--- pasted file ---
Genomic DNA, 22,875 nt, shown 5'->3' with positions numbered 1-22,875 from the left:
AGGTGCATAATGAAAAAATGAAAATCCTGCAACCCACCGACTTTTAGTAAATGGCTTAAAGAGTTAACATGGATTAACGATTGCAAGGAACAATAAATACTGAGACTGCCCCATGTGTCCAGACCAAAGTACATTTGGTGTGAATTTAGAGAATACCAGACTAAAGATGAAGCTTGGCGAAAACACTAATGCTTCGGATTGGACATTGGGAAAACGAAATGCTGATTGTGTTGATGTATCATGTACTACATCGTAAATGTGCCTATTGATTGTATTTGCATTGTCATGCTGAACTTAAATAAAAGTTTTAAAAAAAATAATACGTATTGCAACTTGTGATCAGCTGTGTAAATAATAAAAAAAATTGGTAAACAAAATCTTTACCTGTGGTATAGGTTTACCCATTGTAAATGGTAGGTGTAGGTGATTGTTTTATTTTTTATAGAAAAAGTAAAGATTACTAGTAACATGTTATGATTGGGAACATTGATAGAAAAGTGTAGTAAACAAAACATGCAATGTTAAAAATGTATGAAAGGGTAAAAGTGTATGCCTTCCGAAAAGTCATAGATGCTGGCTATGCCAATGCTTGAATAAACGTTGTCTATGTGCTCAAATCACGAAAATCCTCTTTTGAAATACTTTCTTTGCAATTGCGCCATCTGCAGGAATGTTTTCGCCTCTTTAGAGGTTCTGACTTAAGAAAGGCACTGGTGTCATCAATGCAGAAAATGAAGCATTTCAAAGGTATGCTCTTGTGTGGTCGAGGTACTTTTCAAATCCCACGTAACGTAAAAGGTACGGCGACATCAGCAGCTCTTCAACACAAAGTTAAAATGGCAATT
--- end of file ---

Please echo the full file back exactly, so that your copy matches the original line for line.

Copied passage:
Genomic DNA, 22,875 nt, shown 5'->3' with positions numbered 1-22,875 from the left:
AGGTGCATAATGAAAAAATGAAAATCCTGCAACCCACCGACTTTTAGTAAATGGCTTAAAGAGTTAACATGGATTAACGATTGCAAGGAACAATAAATACTGAGACTGCCCCATGTGTCCAGACCAAAGTACATTTGGTGTGAATTTAGAGAATACCAGACTAAAGATGAAGCTTGGCGAAAACACTAATGCTTCGGATTGGACATTGGGAAAACGAAATGCTGATTGTGTTGATGTATCATGTACTACATCGTAAATGTGCCTATTGATTGTATTTGCATTGTCATGCTGAACTTAAATAAAAGTTTTAAAAAAAATAATACGTATTGCAACTTGTGATCAGCTGTGTAAATAATAAAAAAAATTGGTAAACAAAATCTTTACCTGTGGTATAGGTTTACCCATTGTAAATGGTAGGTGTAGGTGATTGTTTTATTTTTTATAGAAAAAGTAAAGATTACTAGTAACATGTTATGATTGGGAACATTGATAGAAAAGTGTAGTAAACAAAACATGCAATGTTAAAAATGTATGAAAGGGTAAAAGTGTATGCCTTCCGAAAAGTCATAGATGCTGGCTATGCCAATGCTTGAATAAACGTTGTCTATGTGCTCAAATCACGAAAATCCTCTTTTGAAATACTTTCTTTGCAATTGCGCCATCTGCAGGAATGTTTTCGCCTCTTTAGAGGTTCTGACTTAAGAAAGGCACTGGTGTCATCAATGCAGAAAATGAAGCATTTCAAAGGTATGCTCTTGTGTGGTCGAGGTACTTTTCAAATCCCACGTAACGTAAAAGGTACGGCGACATCAGCAGCTCTTCAACACAAAGTTAAAATGGCAATT